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Development and validation of patient-level prediction models that predict short-term and long-term survival in patients requiring intensive care for pneumonia and ADRS

Development Status: Under Development


This shiny application contains the results of the internal and external validations of the models developed to predict risk of use of death in patients who are admitted to hospital and require intensive care with pneumonia and ARDS

During manuscript development and the subsequent review period, these results are considered under embargo and should not be disclosed without explicit permission and consent from the authors.

Below are links for study-related artifacts that have been made available as part of this study:

Protocol: link


Below is the abstract of the manuscript that summarizes the findings:

Background: The novel virus COVID-19 is causing unprecedented demand for intensive care resources. It is becoming apparent that prioritization frameworks will be required to identify which patients should be provided with treatment that may improve prognosis. These frameworks depend on estimates for short-term and long-term survival probabilities given appropriate treatment. In this paper we propose learning a data-driven model to predict short-term and long-term survival. This will enable prioritization framework to use evidence-based models rather than hypothetical models.

Methods: A cohort design prediction study developing regression models using a large US claims dataset. Models were developed using retrospectively collected data to predict which of the 155,881 patients requiring intensive care for pneumonia and acute respiratory deficiency syndrome (ARDS) survive short-term (60-days) and long-term (365-days). Models were extensively validated across N claims and electronic healthcare record databases around the world. In addition, models were validated on COVID-19 patient data from South Korea.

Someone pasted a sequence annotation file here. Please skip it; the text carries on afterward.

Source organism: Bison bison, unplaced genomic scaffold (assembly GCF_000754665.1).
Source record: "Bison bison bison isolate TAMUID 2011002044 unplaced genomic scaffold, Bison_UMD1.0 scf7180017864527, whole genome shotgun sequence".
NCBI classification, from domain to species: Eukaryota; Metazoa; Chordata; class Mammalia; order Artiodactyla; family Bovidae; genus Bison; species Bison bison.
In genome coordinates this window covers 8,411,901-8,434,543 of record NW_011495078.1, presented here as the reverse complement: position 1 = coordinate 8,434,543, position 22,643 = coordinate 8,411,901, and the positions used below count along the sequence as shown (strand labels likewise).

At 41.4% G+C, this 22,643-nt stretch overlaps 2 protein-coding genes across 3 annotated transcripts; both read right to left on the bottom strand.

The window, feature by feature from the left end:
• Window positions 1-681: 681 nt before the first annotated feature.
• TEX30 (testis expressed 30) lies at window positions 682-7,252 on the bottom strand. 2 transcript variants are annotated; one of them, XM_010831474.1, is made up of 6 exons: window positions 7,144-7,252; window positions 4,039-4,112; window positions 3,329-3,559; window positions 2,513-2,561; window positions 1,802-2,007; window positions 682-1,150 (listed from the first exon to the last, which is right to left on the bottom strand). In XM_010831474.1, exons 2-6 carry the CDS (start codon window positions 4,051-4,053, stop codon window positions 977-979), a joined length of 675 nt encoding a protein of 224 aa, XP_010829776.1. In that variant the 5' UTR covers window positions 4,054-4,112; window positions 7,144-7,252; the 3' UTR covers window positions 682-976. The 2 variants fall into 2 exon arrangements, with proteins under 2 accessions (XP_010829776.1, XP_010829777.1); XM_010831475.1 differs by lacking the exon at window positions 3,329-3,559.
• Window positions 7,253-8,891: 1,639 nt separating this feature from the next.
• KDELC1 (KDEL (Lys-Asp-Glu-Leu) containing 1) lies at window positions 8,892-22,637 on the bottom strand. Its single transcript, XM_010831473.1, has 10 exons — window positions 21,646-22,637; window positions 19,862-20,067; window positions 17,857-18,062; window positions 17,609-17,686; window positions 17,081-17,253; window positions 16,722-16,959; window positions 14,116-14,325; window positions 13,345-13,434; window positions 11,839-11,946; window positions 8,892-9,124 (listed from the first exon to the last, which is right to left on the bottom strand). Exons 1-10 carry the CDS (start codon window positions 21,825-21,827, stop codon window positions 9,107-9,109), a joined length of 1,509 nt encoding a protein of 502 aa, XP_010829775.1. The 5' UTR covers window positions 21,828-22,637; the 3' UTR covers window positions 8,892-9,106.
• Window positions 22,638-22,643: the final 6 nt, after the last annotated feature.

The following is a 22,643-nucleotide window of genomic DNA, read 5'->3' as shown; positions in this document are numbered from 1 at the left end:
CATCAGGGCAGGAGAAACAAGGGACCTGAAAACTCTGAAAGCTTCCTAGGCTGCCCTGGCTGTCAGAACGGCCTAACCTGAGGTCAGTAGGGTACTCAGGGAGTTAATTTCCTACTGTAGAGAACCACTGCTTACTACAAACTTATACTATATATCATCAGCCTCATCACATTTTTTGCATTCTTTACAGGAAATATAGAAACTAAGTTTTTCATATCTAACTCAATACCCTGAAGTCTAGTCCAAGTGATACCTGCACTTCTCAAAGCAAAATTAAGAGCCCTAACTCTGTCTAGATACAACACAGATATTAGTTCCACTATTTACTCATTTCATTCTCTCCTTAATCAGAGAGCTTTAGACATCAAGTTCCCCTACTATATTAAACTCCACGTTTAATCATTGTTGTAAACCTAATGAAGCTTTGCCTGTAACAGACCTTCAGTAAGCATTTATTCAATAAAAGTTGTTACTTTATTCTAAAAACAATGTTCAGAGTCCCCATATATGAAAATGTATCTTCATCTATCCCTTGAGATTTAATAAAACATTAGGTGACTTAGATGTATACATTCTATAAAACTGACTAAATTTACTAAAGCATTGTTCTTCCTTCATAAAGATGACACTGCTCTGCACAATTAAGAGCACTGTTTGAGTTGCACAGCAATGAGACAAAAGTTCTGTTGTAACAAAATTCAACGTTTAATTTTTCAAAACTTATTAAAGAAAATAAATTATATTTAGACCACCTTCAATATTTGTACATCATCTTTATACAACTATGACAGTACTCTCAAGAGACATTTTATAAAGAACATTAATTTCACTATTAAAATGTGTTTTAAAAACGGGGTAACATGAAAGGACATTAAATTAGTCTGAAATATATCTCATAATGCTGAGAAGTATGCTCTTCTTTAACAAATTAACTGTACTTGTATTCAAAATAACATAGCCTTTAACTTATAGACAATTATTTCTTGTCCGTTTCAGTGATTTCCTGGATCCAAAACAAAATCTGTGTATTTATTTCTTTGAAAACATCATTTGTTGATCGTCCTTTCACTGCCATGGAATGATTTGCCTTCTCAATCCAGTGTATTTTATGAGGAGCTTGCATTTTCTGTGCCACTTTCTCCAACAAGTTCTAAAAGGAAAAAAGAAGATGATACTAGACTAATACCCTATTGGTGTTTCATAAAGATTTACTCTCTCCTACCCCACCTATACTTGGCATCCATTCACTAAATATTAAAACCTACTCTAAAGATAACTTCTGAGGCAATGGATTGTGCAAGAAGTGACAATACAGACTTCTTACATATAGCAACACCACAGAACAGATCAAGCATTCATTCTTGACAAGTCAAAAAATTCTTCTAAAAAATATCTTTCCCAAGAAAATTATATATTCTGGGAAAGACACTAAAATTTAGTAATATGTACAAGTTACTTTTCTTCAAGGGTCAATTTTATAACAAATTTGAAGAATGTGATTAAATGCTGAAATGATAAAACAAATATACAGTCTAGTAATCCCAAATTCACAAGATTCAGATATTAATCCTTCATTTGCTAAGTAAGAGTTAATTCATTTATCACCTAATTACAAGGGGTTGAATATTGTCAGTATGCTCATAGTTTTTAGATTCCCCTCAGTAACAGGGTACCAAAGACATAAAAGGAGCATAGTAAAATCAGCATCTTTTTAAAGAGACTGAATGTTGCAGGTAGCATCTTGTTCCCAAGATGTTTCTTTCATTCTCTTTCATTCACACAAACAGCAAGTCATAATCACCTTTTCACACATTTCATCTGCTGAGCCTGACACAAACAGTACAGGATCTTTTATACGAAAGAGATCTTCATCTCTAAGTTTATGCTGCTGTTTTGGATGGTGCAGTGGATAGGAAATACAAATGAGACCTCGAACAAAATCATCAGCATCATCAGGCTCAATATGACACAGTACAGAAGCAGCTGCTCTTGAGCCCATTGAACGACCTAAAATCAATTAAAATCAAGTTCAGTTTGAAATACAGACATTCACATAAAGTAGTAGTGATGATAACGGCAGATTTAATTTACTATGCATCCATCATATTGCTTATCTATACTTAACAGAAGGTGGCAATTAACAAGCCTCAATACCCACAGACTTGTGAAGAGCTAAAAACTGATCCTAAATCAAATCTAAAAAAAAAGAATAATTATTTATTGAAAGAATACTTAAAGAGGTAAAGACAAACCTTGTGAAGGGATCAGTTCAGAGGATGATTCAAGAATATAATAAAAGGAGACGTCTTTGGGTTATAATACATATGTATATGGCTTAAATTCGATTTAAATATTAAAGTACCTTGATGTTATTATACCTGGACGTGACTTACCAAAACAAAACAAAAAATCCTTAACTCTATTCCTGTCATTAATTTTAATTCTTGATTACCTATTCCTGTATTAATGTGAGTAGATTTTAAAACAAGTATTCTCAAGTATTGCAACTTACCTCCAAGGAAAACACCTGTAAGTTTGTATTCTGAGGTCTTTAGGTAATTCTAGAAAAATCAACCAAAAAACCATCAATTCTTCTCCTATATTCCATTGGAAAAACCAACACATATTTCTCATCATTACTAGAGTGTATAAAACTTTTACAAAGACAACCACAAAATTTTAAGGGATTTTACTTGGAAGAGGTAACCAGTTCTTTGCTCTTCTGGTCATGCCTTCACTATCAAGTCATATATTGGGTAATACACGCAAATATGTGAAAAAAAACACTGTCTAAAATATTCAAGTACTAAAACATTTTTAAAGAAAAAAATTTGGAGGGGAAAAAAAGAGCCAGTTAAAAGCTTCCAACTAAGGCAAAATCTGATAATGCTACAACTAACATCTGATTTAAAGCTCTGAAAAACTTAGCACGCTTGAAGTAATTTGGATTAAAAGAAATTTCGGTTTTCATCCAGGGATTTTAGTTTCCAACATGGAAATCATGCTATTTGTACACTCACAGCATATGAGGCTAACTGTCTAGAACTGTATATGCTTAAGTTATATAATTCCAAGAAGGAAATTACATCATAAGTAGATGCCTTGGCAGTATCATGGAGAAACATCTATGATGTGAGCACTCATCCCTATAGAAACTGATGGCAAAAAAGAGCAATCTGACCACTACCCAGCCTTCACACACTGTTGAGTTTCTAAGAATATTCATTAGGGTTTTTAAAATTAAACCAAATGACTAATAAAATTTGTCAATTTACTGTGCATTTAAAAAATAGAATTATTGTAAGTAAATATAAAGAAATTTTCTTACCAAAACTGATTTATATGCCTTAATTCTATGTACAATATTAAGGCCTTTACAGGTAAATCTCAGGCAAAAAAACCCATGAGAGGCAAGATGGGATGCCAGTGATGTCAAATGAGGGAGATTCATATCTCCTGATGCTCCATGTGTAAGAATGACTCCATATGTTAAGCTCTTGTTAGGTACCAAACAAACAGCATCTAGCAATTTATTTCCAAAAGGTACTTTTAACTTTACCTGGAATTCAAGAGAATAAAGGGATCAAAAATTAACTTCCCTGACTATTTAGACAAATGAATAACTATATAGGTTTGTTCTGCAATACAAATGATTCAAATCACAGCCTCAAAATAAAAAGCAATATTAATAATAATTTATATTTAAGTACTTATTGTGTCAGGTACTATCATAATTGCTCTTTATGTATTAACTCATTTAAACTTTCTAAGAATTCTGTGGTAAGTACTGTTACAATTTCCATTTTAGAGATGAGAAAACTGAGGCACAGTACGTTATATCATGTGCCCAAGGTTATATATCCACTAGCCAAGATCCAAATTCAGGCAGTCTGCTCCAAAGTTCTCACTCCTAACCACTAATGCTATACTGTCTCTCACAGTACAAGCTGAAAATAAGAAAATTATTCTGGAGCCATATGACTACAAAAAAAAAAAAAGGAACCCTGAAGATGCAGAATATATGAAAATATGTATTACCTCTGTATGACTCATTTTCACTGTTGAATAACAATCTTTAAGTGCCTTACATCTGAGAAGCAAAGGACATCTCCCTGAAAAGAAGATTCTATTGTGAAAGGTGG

Findings: We developed complex models that predict short-term and long-term survival for patients who received intensive care for pneumonia and ARDS. We then simplified these into score-based models that use ten predictors in addition to age and gender to determine a patients short-term and long-term survival. These simple models obtained moderate discriminative performance across US claims data and transported to data containing COVID-19 patients in Korea. These data-driven models could be used to replace non-evidence-based survival scores used in prioritization schemes.

Interpretation: Our objective and transparent simple models could be used within an intensive care prioritization scheme. This will help identify which patients should be prioritised to receive intensive care resources due to them having the highest probability of a favourable outcome. The simple models did not transport across all patient populations investigated and may not be suitable for every country.

Study Package

  • OHDSI model validation: link

The Observational Health Data Sciences and Informatics (OHDSI) international community is hosting a COVID-19 virtual study-a-thon this week (March 26-29) to inform healthcare decision-making in response to the current global pandemic. The preliminary research results on this web-based application are from a retrospective, real-world, observational study in support of this activity and will subsequently be submitted to a peer-reviewed, scientific journal.

Data Information

The following databases were used in this study:

Database Name Country Type Years
OptumDoD Optum® De-Identified Clinformatic Data Mart Database – Date of Death (DOD)     USA     Claims     2000-2019
AUSOM     - Korea     EHR     1999-2018
CCAE     IBM MarketScan® Commercial Database     USA     Claims 2000-2019
MDCD     IBM MarketScan® Multi-State Medicaid Database     USA     Claims 2006-2019
MDCR     IBM MarketScan® Medicare Supplemental Database     USA     Claims 2000-2019
JMDC     Japan Medical Data Center     Japan     Claims     2000-2019
optumEhr     Optum® de-identified Electronic Health Record Dataset     USA EHR     2006-2019
Tufts     - USA     EHR     ?-2020
SIDIAP     - Spain     ?     ?-2020
HIRA     - Korea     Claims     2013-2020

All databases obtained IRB approval or used deidentified data that was considered except from IRB approval.


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